Policy & Enforcement Briefing: TRAIN Act, Pa. Shale Ruling, Ethanol Cutbacks

by | Sep 26, 2011

The House of Representatives on Friday approved legislation that would establish an interagency committee to weigh the economic costs of any new EPA rules, and also delay for several years two EPA regulations on power plants that would limit mercury emissions and cross state pollution from ozone and particulate pollution, The Hill reported.  The vote on the TRAIN Act broke down mostly along partisan lines, with all Republicans and 19 Democrats voting 249-169 in favor. Just before the final vote, lawmakers voted to attach several Republican amendments, including one that would add force the EPA to rewrite the delayed power plant rules. The TRAIN Act faces poor prospects in the Democratically controlled Senate, but Sen. James Inhofe (R-OK) applauded the measure’s passage in the House.  He said in a statement that proposed EPA regulations will “will harm jobs, consumers, and small businesses.”

China will invest 2 trillion yuan (about $313 billion) to promote a green energy projects over the next five years, a senior economic official said Sunday, according to a report in Reuters.  The country will launch low-carbon pilot programs in five provinces and eight cities.

In China, officials said Sunday they may classify shale gas as separate from conventional hydrocarbons to encourage companies outside of state-owned industry to invest, Reuters reported.  A handful of state-run energy firms now control the shale gas market as the government’s rules governing hydrocarbons make it difficult for private companies to win mineral rights or place bids.  China is at an early stage of shale gas exploration with no commercial production yet.

A Pennsylvania appeals court ruling has thrown into question who owns rights to the lucrative natural gas in the Marcellus shale formation, potentially putting in doubt the legitimacy of thousands of drilling leases, Bloomberg reported.  The Superior Court said state law governing ownership of mineral rights is not clear whether the shale constitutes a “mineral,” and sent the question back to a trial court in a case between current landowners and the owners of an 1881 deed to the mineral rights.

The House is working on legislation that would reduce the federal mandate for the use of ethanol in fuel when corn supplies are running low, Reuters reported.  Livestock and dairy producers have long been critics of the ethanol mandate, saying it gives financial advantage to ethanol makers and unfairly boosts the cost of livestock feed.  According to the consulting firm MF Global, the legislation would reduce the ethanol mandate by 25 to 50% depending on corn’s stocks-to-use ratio.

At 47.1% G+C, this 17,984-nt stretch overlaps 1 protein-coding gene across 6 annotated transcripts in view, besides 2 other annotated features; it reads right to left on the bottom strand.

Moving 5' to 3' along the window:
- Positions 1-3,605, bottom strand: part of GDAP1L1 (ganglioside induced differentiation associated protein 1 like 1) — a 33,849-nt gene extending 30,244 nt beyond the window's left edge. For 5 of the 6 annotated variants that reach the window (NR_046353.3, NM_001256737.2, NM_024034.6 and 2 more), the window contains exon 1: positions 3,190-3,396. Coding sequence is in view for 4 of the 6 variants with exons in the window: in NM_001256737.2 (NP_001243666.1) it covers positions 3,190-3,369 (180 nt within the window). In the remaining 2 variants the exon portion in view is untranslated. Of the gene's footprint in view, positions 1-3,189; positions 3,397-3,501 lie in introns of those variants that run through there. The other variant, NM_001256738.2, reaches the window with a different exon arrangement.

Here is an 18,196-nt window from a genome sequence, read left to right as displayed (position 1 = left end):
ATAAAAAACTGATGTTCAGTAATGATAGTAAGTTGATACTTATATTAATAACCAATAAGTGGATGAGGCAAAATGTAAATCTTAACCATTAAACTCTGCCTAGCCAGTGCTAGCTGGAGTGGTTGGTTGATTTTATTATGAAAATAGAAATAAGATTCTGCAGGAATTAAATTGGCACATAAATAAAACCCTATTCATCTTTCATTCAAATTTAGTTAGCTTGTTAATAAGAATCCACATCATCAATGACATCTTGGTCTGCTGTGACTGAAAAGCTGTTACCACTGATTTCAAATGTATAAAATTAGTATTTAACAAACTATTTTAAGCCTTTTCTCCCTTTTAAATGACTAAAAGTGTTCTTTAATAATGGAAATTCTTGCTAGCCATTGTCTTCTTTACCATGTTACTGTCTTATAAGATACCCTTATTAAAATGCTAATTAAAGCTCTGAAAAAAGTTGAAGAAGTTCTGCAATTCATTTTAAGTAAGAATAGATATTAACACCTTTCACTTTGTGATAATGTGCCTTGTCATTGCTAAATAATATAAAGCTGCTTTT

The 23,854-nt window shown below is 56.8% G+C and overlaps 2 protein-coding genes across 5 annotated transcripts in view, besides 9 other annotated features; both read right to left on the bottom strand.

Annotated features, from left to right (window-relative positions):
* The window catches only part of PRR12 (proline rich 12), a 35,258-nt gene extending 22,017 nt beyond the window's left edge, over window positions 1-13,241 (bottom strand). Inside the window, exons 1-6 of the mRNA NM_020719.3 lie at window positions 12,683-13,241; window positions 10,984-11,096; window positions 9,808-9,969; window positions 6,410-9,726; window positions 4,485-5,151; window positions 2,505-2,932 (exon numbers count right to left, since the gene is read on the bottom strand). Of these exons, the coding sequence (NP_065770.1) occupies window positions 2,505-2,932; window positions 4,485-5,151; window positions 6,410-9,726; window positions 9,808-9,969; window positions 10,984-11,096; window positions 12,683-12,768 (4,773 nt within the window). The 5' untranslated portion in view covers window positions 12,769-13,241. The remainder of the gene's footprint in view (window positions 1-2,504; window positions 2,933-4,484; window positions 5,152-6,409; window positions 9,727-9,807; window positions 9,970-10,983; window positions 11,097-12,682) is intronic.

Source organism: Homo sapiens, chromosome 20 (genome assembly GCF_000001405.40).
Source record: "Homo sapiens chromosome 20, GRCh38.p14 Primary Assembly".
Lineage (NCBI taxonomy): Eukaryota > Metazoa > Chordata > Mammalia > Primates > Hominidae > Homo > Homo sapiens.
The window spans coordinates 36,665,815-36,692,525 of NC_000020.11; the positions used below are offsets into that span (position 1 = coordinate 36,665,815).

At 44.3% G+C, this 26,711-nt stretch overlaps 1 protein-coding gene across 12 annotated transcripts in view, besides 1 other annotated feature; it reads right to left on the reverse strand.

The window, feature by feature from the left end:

A 14-year-old California program imposing a “public goods” fee on utility bills that has generated billions of dollars in funding for energy efficiency rebates and renewable energy research will expire at the end of the year and lawmakers failed to renew it this year, The San Francisco Chronicle reported. The program attracts $356 million each year.  Legislation that would have extended the program until 2020 died in the Senate in the final hours of the legislative session two weeks ago.  There is still hope that lawmakers may extend the program in some fashion in the next legislative session that begins in January.

SolarCity, a solar installer, said on Friday that it will be the second company in as many days that will not get finalization of an Energy Department loan guarantee by a September 30 deadline, Reuters reported. The company said the Energy Department will not close the loan because of increased paperwork resulting from a congressional investigation into the government’s $500 million loan to the now-bankrupt solar firm Solyndra.  SolarCity’s $275 million loan guarantee was to help fund a project to install 160,000 rooftop solar systems on the homes of military families.

In a development in the ongoing investigation into the government’s Solyndra loan, The Hill reported that the Energy Department never disclosed any lobbying by the embattled solar energy company, even though its K Street firm acknowledged that it contacted the department for help receiving a stimulus package.

Japan said it will adopt a new energy policy by 2013, which will present options to meet demand through 2030, Reuters reported.  After the radiation disaster at the Fukushima Daiichi plant the country pledged to wean itself from nuclear power, but is now considering delaying an increase in investment on renewable energy and for a boost in near-term usage of fossil fuels.  Added to the complication is the country’s ambitious commitment to cut greenhouse gas emissions by 25% by 2020 from 1990 levels.

BP said it has filed a plan with with the Bureau of Ocean Energy Management, Regulation and Enforcement, to drill its first new deepwater oil rigs in the Gulf of Mexico since the disastrous Macondo spill in 2010, Reuters reported.  In a key investigative report released this month, the agency said the worst oil spill in U.S. history was predominately BP’s fault.

The EPA said John R. Hess & Company, a chemical processing facility in Cranston, R.I., will pay a penalty of $23,400 to settle claims that the company allegedly failed to report chemicals used at its plant in violation of the federal Emergency Planning and Community Right to Know Act.  The EPA said the company processed more than the established thresholds of N-methyl-2-pyrrolidone, ethylene glycol, and other regulated chemicals.

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